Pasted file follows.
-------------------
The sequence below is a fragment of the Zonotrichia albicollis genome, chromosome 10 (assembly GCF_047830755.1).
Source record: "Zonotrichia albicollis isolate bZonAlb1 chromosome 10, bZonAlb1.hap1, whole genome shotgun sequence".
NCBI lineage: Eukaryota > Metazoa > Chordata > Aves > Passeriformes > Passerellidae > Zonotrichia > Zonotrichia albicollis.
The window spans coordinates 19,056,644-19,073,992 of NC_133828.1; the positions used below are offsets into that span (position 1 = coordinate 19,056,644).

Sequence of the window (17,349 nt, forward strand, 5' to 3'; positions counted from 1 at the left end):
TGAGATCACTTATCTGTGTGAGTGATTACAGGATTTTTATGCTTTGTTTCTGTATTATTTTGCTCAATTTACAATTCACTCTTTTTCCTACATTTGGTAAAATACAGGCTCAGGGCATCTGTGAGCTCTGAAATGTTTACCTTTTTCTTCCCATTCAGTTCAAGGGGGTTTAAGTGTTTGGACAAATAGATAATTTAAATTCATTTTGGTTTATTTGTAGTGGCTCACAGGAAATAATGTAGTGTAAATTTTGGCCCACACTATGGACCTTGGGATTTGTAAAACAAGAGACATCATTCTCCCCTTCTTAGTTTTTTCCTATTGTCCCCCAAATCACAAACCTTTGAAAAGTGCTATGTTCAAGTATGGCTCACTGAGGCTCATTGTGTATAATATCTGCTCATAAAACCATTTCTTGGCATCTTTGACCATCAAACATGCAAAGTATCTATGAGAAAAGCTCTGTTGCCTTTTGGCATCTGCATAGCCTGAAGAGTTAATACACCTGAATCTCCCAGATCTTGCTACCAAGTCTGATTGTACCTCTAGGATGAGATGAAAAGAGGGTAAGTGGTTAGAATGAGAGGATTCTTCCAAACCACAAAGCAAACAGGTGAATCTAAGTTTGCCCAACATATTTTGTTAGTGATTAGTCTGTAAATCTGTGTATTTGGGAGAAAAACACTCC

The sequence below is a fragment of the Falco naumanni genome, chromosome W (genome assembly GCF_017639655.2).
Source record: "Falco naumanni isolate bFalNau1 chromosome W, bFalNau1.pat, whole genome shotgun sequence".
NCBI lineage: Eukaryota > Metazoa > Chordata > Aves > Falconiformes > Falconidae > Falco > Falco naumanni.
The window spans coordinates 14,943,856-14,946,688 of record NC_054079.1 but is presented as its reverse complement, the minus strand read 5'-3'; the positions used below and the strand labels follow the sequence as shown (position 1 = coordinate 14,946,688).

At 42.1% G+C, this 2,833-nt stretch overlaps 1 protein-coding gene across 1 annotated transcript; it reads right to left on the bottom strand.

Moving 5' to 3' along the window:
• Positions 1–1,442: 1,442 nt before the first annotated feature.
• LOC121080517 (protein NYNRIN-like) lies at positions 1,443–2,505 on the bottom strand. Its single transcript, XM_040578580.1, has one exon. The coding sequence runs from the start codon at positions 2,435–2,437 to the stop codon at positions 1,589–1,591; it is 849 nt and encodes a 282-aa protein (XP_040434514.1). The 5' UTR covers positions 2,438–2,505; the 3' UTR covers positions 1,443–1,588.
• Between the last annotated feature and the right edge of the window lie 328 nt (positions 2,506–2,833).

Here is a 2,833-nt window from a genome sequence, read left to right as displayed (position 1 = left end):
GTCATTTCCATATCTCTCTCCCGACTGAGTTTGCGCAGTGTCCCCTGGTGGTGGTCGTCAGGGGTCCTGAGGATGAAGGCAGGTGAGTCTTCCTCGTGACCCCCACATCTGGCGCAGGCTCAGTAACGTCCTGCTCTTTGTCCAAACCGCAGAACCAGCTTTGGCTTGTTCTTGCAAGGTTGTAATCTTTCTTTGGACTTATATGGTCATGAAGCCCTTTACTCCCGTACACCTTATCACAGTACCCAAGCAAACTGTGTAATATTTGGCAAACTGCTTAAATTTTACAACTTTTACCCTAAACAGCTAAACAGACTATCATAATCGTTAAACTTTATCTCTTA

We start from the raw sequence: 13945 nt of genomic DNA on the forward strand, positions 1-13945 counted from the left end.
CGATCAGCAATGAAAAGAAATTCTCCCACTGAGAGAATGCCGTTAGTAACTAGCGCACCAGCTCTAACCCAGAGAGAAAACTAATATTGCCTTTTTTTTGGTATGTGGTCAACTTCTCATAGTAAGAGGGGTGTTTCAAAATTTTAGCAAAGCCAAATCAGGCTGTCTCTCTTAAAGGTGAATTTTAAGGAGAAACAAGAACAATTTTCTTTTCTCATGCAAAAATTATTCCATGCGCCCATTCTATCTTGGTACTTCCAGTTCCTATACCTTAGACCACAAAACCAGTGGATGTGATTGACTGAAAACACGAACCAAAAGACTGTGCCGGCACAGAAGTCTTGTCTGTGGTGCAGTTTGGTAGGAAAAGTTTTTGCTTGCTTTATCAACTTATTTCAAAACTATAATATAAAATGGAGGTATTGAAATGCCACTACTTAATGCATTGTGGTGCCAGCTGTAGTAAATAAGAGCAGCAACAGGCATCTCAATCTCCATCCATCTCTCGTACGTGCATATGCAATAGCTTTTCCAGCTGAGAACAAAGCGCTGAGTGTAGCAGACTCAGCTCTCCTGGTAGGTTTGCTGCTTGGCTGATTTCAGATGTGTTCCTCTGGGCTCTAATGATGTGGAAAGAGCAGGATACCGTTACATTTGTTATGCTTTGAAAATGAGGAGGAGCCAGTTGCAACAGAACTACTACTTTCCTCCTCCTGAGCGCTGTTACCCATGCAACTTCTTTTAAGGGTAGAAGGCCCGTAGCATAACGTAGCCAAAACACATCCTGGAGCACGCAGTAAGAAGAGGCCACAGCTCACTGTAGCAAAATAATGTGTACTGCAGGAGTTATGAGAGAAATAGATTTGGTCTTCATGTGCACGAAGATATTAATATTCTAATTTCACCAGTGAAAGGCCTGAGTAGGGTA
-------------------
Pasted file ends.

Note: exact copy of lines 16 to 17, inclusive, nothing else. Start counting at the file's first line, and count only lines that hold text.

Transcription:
Here is a 2,833-nt window from a genome sequence, read left to right as displayed (position 1 = left end):
GTCATTTCCATATCTCTCTCCCGACTGAGTTTGCGCAGTGTCCCCTGGTGGTGGTCGTCAGGGGTCCTGAGGATGAAGGCAGGTGAGTCTTCCTCGTGACCCCCACATCTGGCGCAGGCTCAGTAACGTCCTGCTCTTTGTCCAAACCGCAGAACCAGCTTTGGCTTGTTCTTGCAAGGTTGTAATCTTTCTTTGGACTTATATGGTCATGAAGCCCTTTACTCCCGTACACCTTATCACAGTACCCAAGCAAACTGTGTAATATTTGGCAAACTGCTTAAATTTTACAACTTTTACCCTAAACAGCTAAACAGACTATCATAATCGTTAAACTTTATCTCTTA